22.  Dwivedi Y, Agrawal AK, Rizavi HS, Pandey GN (December 2002). “Antidepressants reduce phosphoinositide-specific phospholipase C (PI-PLC) activity and the mRNA and protein expression of selective PLC beta 1 isozyme in rat brain”. Neuropharmacology 43(8): 1269–79. doi:10.1016/S0028-3908(02)00253-8. PMID 12527476.
  23.  Roth, BL; Driscol, J (12 January 2011). “PDSP Ki Database”. Psychoactive Drug Screening Program (PDSP). University of North Carolina at Chapel Hill and the United States National Institute of Mental Health. Retrieved 13 October 2013.

Further reading

External links


Mianserin 2D structure.svg
Systematic (IUPAC) name
Clinical data
Trade names Bolvidon (discontinued), Tolvon
AHFS/ International Drug Names
Legal status
  • AU: S4 (Prescription only)
  • UK: POM (Prescription only)
Routes of
Pharmacokinetic data
Bioavailability 20–30%[1]
Protein binding 95%[1]
Metabolism Hepatic (mediated byCYP2D6; most metabolism occurs via aromatic hydroxylation, N-oxidation and N-demethylation)[1]
Biological half-life 21–61 hours[2]
Excretion Renal (4–7%)
Faecal (14–28%)[1]
CAS Number 24219-97-4 Yes
ATC code N06AX03
PubChem CID 4184
DrugBank DB06148 
ChemSpider 4040 Yes
KEGG D08216 Yes
ChEBI CHEBI:51137 
Chemical data
Formula C18H20N2
Molar mass 264.365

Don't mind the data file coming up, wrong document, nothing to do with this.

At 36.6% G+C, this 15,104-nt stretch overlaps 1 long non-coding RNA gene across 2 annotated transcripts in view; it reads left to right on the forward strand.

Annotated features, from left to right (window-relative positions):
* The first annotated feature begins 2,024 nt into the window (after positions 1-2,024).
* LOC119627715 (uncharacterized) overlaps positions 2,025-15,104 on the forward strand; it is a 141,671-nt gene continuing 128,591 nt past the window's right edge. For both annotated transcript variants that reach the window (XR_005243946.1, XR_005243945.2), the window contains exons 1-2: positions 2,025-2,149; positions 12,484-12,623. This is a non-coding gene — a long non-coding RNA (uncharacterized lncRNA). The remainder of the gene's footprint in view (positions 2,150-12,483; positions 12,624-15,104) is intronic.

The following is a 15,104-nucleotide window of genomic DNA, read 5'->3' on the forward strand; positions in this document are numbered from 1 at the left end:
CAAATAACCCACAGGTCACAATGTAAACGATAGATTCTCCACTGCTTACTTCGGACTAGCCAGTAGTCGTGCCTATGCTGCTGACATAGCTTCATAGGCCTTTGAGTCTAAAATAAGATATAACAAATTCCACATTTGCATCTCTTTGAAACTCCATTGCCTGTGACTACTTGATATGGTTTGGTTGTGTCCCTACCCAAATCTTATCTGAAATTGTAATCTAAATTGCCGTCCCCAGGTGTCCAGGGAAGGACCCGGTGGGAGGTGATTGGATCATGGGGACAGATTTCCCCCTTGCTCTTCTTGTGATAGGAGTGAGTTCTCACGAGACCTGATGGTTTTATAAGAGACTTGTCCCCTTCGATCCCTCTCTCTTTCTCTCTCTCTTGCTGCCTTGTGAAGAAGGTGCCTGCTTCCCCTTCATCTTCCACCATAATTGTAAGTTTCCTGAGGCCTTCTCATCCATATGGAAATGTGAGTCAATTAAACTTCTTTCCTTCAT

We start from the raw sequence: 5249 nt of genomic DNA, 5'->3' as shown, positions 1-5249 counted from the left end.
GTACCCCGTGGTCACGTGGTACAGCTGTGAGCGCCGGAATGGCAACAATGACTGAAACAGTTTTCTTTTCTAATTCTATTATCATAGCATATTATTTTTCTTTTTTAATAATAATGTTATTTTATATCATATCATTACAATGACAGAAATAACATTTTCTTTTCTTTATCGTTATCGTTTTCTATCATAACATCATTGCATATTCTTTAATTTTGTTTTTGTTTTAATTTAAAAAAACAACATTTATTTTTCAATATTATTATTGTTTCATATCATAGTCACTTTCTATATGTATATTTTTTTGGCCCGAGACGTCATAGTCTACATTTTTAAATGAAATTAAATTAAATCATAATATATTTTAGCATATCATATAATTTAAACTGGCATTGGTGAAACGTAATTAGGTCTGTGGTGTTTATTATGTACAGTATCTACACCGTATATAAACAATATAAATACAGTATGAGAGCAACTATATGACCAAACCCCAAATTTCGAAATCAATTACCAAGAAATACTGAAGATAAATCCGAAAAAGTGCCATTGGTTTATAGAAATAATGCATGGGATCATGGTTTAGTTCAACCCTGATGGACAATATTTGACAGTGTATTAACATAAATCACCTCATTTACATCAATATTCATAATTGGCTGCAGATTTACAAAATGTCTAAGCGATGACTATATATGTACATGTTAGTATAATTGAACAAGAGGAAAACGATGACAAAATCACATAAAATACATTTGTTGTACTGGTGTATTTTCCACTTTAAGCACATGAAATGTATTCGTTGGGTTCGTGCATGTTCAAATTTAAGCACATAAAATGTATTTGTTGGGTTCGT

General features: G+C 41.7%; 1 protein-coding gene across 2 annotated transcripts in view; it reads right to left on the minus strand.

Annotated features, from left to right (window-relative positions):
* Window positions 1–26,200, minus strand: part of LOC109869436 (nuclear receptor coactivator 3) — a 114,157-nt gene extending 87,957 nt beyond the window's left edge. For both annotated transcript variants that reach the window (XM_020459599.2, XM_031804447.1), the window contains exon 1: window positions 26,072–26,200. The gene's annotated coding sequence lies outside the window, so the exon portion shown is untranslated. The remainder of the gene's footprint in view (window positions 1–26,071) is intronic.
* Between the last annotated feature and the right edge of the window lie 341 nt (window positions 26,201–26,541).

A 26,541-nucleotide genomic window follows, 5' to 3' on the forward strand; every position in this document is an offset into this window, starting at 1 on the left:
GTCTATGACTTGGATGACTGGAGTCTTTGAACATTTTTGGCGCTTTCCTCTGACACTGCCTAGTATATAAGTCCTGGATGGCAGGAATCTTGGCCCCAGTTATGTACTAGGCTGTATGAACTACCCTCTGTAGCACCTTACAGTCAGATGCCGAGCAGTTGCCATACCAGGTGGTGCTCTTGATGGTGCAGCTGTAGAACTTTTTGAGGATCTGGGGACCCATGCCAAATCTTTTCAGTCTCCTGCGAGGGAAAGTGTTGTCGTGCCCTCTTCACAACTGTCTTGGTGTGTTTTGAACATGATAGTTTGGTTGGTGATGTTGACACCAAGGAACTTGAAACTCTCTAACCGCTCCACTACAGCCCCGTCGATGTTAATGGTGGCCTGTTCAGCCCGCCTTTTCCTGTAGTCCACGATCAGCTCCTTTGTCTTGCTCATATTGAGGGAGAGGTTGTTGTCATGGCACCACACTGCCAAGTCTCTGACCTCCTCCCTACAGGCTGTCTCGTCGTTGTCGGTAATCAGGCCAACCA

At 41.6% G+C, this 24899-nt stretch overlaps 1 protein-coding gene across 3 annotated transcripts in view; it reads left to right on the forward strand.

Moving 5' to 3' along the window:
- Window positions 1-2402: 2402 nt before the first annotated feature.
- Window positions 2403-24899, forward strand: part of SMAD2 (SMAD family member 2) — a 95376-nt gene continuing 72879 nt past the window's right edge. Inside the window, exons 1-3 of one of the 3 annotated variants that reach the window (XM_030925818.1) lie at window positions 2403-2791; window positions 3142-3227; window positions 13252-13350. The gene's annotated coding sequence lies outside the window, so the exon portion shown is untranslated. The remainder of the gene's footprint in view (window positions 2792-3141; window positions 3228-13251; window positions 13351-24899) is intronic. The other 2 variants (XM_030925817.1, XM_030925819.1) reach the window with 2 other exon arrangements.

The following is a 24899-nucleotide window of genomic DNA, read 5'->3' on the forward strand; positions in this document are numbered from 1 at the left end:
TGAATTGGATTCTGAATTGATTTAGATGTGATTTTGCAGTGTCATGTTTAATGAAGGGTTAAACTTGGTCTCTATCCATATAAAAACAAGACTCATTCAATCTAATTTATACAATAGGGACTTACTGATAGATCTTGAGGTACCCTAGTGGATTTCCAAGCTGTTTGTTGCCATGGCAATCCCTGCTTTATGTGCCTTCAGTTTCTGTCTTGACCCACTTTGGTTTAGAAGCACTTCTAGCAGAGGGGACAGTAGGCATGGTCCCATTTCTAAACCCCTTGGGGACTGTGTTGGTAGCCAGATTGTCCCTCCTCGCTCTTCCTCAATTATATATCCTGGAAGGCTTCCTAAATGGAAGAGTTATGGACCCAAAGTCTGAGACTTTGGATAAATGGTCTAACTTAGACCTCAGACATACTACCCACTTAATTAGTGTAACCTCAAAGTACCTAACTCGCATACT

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DR ANTHONY MELVIN CRASTO, Born in Mumbai in 1964 and graduated from Mumbai University, Completed his Ph.D from ICT, 1991,Matunga, Mumbai, India, in Organic Chemistry, The thesis topic was Synthesis of Novel Pyrethroid Analogues, Currently he is working with AFRICURE PHARMA as ADVISOR, earlier assignment was with GLENMARK LIFE SCIENCES LTD, as CONSUlTANT, Retired from GLENMARK in Jan2022 Research Centre as Principal Scientist, Process Research (bulk actives) at Mahape, Navi Mumbai, India. Total Industry exp 32 plus yrs, Prior to joining Glenmark, he has worked with major multinationals like Hoechst Marion Roussel, now Sanofi, Searle India Ltd, now RPG lifesciences, etc. He has worked with notable scientists like Dr K Nagarajan, Dr Ralph Stapel, Prof S Seshadri, etc, He did custom synthesis for major multinationals in his career like BASF, Novartis, Sanofi, etc., He has worked in Discovery, Natural products, Bulk drugs, Generics, Intermediates, Fine chemicals, Neutraceuticals, GMP, Scaleups, etc, he is now helping millions, has 9 million plus hits on Google on all Organic chemistry websites. His friends call him Open superstar worlddrugtracker. His New Drug Approvals, Green Chemistry International, All about drugs, Eurekamoments, Organic spectroscopy international, etc in organic chemistry are some most read blogs He has hands on experience in initiation and developing novel routes for drug molecules and implementation them on commercial scale over a 32 PLUS year tenure till date Feb 2023, Around 35 plus products in his career. He has good knowledge of IPM, GMP, Regulatory aspects, he has several International patents published worldwide . He has good proficiency in Technology transfer, Spectroscopy, Stereochemistry, Synthesis, Polymorphism etc., He suffered a paralytic stroke/ Acute Transverse mylitis in Dec 2007 and is 90 %Paralysed, He is bound to a wheelchair, this seems to have injected feul in him to help chemists all around the world, he is more active than before and is pushing boundaries, He has 100 million plus hits on Google, 2.5 lakh plus connections on all networking sites, 100 Lakh plus views on dozen plus blogs, 227 countries, 7 continents, He makes himself available to all, contact him on +91 9323115463, email, Twitter, @amcrasto , He lives and will die for his family, 90% paralysis cannot kill his soul., Notably he has 38 lakh plus views on New Drug Approvals Blog in 227 countries...... , He appreciates the help he gets from one and all, Friends, Family, Glenmark, Readers, Wellwishers, Doctors, Drug authorities, His Contacts, Physiotherapist, etc He has total of 32 International and Indian awards